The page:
???



???????????????????????????????????


???????????????????????????????????????????

????????????????????????????????



????????????


?????????????????


1

????????


??????????????????????


...........

???????????????


???????????????????????????????


???????????????????????????


??????????????????????????????


??????????????????????????????????


??????.?.?.???????????????????????????????????????????????


????????????????????????????????????????????????....


???????????????????????????????????????????????????????????????????


2

??????????


??????????????????????????????????????????????????????????????????


??????????????????????????????????


??????????????????????????????????????????????????????????????


???????????????????????...


1????????????


2017???????????????????????????


????????????????????


?????????????????2.8???


??????????????????????????

........

??????????????????????????????????????


????????????


2?????????????


2003????.?.??.?.?.?.?.?.??????????????????


???????.?.?.?.????1????5000??????????????????????????.?.????????????


?.?.?.?.?.?96%?????????


?????????????????????????????????????3????.??.?.?.?.?.??????2500?????4????????????????


???????????????????????????????????????????????????.?.?.???????????????.?.?.?????


????.?.?.?????????......



3????????????


2003?10?16?????????21??????????????????????????????


???????????????????????????????????????????????


?????????????????????



?????????????????????????????????


??????????????????????????????????????????????????????????????...


?????????????????????????????????????????????????????????????

3

???????????


?????????????????????????????????


????????????????????????????????????????????????????????????????


??????????????????????????????????????????????????????????????



???????????....?????????????????????????


?????????????????????????????????????????????


??????????????????????????????????????????????????????????????



???????????????????????????...


????????????????????????


???????????????????????????????????????...?????????


????????????????????????????????????????????...


???????????????????


????? ???????????????????????


???????????????????????????


????????


?????????????????????????? ???????


????????????????????????????????????????????


???????????????????????


4

??????


??????????


1840?????????????14?????????????????????????????


????????

????????????????????????



????????????????????????????????????



??????????????????????????????????????????????????????????


??????????????????????


????????

???????????????



???????????????????????


??????????????????56??????????????????????????????72??????



98???????20????????????????????????????????


??????????????????????????????????????????????????


?????????????


??????86???????????????????????????????????????????????????????



2017?12?6??89????????????????????


??????????????????????????????????????????????????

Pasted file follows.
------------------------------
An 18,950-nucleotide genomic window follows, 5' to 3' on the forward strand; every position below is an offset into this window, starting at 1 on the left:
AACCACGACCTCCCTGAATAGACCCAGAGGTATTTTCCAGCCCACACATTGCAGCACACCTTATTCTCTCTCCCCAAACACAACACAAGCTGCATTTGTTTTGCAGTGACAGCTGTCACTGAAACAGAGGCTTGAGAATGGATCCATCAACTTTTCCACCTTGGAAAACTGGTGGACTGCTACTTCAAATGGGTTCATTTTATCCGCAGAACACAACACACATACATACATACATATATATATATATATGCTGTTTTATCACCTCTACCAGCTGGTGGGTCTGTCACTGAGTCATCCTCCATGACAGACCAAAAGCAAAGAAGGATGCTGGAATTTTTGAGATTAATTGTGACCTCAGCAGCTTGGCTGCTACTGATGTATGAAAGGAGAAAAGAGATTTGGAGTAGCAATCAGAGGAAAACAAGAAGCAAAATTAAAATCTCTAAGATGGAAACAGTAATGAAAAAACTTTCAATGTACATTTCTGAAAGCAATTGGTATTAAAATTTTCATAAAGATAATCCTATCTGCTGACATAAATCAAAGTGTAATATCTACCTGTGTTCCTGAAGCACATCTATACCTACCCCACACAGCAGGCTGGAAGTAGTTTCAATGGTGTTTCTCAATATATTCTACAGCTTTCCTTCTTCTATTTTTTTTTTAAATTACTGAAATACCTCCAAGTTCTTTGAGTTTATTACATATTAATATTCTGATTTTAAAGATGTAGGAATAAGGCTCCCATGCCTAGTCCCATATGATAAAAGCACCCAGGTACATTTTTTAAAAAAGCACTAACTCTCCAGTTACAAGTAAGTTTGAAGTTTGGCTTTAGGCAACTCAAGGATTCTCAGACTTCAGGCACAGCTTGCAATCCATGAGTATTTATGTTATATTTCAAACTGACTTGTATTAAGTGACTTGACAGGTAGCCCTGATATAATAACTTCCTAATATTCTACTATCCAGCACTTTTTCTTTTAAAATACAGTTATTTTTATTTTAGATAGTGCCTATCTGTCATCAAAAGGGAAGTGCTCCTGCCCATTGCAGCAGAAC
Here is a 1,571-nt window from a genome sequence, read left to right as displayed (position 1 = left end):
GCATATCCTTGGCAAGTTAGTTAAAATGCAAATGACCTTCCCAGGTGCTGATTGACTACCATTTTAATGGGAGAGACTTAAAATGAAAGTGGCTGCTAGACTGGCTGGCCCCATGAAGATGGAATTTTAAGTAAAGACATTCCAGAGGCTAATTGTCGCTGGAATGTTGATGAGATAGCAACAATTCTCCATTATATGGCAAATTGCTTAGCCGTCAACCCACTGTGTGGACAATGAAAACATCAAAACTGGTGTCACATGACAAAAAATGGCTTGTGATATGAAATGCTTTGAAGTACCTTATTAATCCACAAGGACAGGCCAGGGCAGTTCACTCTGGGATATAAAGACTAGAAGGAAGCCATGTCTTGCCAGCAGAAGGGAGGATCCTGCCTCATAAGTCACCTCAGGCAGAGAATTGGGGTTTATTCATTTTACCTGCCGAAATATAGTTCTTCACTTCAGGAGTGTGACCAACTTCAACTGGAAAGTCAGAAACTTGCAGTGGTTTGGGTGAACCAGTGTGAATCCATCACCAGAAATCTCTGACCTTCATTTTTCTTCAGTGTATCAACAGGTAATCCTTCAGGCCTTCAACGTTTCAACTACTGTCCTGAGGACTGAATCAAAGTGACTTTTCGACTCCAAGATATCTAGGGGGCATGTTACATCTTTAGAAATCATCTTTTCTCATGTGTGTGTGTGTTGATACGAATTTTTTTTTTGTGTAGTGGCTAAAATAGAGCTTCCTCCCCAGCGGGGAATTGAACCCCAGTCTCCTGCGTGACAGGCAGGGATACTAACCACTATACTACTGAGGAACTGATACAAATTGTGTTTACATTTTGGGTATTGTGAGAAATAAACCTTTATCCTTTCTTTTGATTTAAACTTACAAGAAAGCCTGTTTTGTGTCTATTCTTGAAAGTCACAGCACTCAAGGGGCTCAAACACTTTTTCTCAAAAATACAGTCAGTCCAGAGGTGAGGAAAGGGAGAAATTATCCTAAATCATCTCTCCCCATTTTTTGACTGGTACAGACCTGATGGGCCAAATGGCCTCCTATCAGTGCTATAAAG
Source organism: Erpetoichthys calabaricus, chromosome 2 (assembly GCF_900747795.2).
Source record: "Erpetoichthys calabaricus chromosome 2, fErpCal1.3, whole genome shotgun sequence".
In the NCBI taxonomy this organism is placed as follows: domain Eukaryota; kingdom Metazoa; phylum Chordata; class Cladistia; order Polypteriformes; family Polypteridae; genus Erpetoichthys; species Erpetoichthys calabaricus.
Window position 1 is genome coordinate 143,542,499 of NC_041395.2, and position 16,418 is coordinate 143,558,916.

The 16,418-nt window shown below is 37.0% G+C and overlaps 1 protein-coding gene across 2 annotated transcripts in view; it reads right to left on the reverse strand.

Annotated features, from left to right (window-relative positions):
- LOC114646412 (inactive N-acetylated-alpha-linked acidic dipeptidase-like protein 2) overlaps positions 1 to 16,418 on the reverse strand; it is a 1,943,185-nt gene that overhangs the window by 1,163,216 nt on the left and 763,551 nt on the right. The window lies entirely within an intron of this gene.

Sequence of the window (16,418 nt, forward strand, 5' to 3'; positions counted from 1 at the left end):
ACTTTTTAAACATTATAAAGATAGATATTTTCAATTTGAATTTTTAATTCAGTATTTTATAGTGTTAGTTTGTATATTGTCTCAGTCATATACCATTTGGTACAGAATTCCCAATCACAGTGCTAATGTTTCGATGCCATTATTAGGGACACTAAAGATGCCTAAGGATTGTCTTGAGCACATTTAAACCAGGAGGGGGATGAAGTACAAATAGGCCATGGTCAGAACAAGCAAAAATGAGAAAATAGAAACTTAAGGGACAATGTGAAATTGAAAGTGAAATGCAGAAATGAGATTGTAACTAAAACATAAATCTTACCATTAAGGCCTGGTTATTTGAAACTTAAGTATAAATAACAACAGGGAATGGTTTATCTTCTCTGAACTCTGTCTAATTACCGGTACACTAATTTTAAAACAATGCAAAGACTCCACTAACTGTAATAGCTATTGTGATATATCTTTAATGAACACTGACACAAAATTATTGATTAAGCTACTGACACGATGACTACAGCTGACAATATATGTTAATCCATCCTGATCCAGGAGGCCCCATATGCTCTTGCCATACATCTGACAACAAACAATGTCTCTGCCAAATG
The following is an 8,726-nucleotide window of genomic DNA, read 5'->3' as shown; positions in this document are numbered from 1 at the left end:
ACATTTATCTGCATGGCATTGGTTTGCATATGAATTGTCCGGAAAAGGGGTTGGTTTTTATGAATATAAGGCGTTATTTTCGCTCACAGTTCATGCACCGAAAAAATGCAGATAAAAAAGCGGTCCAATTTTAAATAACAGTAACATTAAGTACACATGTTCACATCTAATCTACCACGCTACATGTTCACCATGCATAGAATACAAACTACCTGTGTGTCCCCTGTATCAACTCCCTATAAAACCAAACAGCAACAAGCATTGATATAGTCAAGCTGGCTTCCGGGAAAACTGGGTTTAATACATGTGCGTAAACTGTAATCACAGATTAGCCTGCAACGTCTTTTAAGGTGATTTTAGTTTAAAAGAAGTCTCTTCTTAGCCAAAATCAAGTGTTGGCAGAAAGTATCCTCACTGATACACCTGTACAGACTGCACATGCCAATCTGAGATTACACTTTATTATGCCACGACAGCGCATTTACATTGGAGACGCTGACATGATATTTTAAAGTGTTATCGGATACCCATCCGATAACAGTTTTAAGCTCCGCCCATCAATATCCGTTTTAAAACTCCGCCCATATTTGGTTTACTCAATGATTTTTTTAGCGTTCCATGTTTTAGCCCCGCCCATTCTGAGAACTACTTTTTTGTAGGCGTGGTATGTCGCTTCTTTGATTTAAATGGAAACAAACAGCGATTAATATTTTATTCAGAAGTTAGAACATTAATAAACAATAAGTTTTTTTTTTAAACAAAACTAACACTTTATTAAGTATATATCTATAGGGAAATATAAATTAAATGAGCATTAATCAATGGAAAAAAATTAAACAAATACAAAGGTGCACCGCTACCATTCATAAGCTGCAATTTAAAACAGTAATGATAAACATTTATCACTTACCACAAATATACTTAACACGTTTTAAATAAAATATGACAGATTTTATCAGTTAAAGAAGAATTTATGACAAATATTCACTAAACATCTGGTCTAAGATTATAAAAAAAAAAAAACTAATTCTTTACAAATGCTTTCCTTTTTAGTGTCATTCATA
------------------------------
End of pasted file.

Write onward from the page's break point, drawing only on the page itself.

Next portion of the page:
??????????????????


????????

???????????????????



???????????45???????????


??????????????27????????????????


????????????????????????????????????????????


????????

???????????????



????NASA???????????????????????????????????????????????????????????


????????

?????????????????????



???????????????????????????????????????????????????????


??????????????????????????????????????



?????????????????????????????????????????


???????????????


??????????11???????????????????????



???????????????????????



??????????????????????????



??????????????????????????



??????????


???????????????????????????????????????????????????


????????????????????????????????


??????????????


??????????????????????????????????????



????????

?????????????????????????



?????????34????????????????



1962??????19??(?)?127?????????242??????????????????



????????????????55?????????


?????????????????????????????????112?????


???????????? ?????? ???????


???????????????????



??????????????????????2014?????????????????????????47??



??????????????????????????????????????????????????????????????


???????????????????????????????????????


?????????????????????????????????????????????????????


????????????


?????????????????????????????????????????????


?????????????????

????????3????????????????????


????????????????

????????????????????????????????????


?????????????????????????????????????????????????????


??????90???????????????????????????????????17???????



?????????????????????????????????????????????????


3????6???????????????????????



?????????????????????????????



???????????????????????7??


???????????????????????????????????????????????????????????


????????????

??????????


?????????????????20??????????????????????????????????????


?????????????????????????????????????????????????


????13?????????????????????????????????????????????????????????



???????????????????????????????????????????????????????



????????????????????????????????


???????????????????


??18?????????????????????????????684??????????



????????


????????????????????


?????????????????????????


???????????????????????????????????????????????"



??????????????????????????????????


?????????????????????????????????????



?????



??????????????????????????????????????????????????????????


???????????????????????????????????



????????????????????


?????????

???????????????????????????????????????????????????????????????????????????

???????????????????


????????????????


????????????????????????????????????????


???????????????


, 转载请注明出处: https://www.anshun114.com/view-71440-1.html